Securing Xlang Schedules

Up to this point, most of the discussion has been about securing the infrastructures and servers.Therefore, it is time to take a closer look at how the specific BizTalk server parts can be made more secure. Moreover, the XLANG schedule is a good starting point.There are a number of security issues involved:

■ Development and deployment process

■ Version control and release engineering

■ File protection

Running an XLANG schedule in production involves a number of stages: development, testing, acceptance, and production (also referred to as deployment). In a well-designed development process, every stage has its own environment, without ties to each other.This means that files have to be transported from one environment to the other.You want to be sure that what is running in production is the same as was developed. The biggest challenge in protecting your XLANG schedules during all these phases is that the schedules are plain-text files. Additionally, you also are dealing with COM+ components that are developed and called from one or more XLANG schedules and COM+ components calling XLANG schedules. The best approach to transferring your BizTalk solution between phases is to let it be controlled by a release engineer, who should take care of version control, packaging the components and schedules into, for example, a .CAB file, and signing this .CAB file with a certificate. In this way, the chances of tampering with the files will be significantly reduced. More on packaging can be found in the sidebar Bringing the BizTalk Application to Production. In short, the development and deployment process should work as follows:

1. The development teams hand over the schedules, components, and database scripts to the release engineer.

2. The release engineer checks the versions of the different parts, installs them on the test environment, and rebuilds databases as needed. A test plan, preferably an extensive regression test plan, is executed where the working of the BizTalk application is tested.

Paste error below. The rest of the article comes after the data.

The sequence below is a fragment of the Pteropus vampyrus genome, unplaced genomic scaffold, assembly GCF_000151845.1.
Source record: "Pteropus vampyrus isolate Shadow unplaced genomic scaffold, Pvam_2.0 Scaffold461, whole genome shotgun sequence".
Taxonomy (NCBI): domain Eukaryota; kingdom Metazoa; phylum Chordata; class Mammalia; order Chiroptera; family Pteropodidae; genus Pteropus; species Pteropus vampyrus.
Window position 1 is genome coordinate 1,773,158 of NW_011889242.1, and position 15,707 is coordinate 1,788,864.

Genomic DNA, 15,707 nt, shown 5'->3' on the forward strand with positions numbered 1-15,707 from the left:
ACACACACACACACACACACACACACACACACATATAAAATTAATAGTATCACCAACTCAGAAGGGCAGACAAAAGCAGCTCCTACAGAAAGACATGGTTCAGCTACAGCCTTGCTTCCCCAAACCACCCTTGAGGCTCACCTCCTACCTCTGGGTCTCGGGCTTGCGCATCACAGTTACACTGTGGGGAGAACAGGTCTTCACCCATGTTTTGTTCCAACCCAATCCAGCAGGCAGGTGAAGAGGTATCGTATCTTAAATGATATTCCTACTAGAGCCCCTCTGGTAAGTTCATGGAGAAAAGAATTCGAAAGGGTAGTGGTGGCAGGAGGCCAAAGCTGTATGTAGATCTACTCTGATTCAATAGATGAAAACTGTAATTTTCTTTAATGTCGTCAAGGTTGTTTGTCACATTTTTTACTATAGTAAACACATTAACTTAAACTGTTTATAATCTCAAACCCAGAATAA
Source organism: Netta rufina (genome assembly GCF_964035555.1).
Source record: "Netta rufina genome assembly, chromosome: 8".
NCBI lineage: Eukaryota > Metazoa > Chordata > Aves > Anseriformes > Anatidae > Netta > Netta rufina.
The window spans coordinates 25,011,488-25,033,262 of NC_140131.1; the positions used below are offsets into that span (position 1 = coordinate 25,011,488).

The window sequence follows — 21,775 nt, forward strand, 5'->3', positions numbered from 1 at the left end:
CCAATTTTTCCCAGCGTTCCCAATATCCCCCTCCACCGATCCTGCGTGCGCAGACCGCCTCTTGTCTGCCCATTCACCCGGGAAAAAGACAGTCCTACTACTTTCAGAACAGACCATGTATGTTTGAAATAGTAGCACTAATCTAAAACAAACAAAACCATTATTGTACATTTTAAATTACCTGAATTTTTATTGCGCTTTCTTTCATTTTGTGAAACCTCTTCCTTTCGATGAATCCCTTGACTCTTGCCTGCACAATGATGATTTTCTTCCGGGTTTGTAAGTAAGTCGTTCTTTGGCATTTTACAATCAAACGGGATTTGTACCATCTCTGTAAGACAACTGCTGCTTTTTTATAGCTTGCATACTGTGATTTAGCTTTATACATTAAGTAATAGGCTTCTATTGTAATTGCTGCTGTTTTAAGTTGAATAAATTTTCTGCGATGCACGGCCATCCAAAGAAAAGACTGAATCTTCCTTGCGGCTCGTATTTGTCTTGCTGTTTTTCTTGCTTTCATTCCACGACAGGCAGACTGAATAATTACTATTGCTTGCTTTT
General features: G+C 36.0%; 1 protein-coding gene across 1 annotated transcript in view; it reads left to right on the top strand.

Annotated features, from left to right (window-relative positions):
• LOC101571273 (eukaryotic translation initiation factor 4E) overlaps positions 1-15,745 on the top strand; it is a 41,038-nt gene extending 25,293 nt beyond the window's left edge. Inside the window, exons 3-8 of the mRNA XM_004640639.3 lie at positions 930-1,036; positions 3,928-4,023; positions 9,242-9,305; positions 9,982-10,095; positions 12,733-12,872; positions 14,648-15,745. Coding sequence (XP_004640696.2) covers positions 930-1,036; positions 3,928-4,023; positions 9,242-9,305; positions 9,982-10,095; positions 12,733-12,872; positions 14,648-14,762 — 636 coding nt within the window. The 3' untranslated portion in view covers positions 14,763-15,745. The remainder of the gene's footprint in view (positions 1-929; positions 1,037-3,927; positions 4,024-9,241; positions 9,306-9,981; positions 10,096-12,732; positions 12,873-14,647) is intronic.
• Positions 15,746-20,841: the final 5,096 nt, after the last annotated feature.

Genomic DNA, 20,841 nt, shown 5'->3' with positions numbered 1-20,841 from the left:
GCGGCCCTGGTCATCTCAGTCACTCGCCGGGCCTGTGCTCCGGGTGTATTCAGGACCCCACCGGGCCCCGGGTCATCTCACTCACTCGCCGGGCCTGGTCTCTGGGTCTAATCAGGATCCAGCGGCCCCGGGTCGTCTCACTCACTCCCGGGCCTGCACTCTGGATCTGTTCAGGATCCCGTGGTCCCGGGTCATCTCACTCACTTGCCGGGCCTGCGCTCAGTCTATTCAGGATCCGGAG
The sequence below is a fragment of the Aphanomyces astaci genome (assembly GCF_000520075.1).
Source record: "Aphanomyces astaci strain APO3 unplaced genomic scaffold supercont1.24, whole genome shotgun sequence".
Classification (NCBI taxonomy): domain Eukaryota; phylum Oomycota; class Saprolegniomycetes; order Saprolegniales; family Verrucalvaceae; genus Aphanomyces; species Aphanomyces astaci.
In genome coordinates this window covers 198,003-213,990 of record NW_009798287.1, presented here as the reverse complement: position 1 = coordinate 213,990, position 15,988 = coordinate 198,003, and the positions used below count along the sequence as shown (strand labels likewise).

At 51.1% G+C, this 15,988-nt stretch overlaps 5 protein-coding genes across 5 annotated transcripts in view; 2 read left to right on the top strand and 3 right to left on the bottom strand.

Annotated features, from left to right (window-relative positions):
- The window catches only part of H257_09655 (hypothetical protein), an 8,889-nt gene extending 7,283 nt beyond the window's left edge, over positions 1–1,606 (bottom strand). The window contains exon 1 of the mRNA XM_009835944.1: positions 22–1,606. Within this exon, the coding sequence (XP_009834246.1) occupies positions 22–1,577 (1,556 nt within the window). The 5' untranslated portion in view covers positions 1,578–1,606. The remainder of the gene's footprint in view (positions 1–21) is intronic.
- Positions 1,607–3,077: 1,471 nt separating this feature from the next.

3. If all problems and errors are resolved during the test phase, the release engineer packages the application, including an installation script, and signs the total package. Now he or she can hand it over to the acceptance testing team. Again, this will lead to some modifications and bug fixing.

4. The communication between the acceptance testing team and the development team(s) is conducted by the release engineer. It is his or her role to make sure that the right fixes are released.

5. If the acceptance team finally gives permission to proceed, then the release engineer finalizes the version, repackages and signs it, and hands it over to production.

6. The release engineer is, of course, also responsible for all the correct documentation that has to be shipped with the application.

Now let's focus on securing the development environment. Developers are granted far more access rights than end users are. In fact, most of the time they have administrator rights.This is not a problem, as long as the systems are properly secured.

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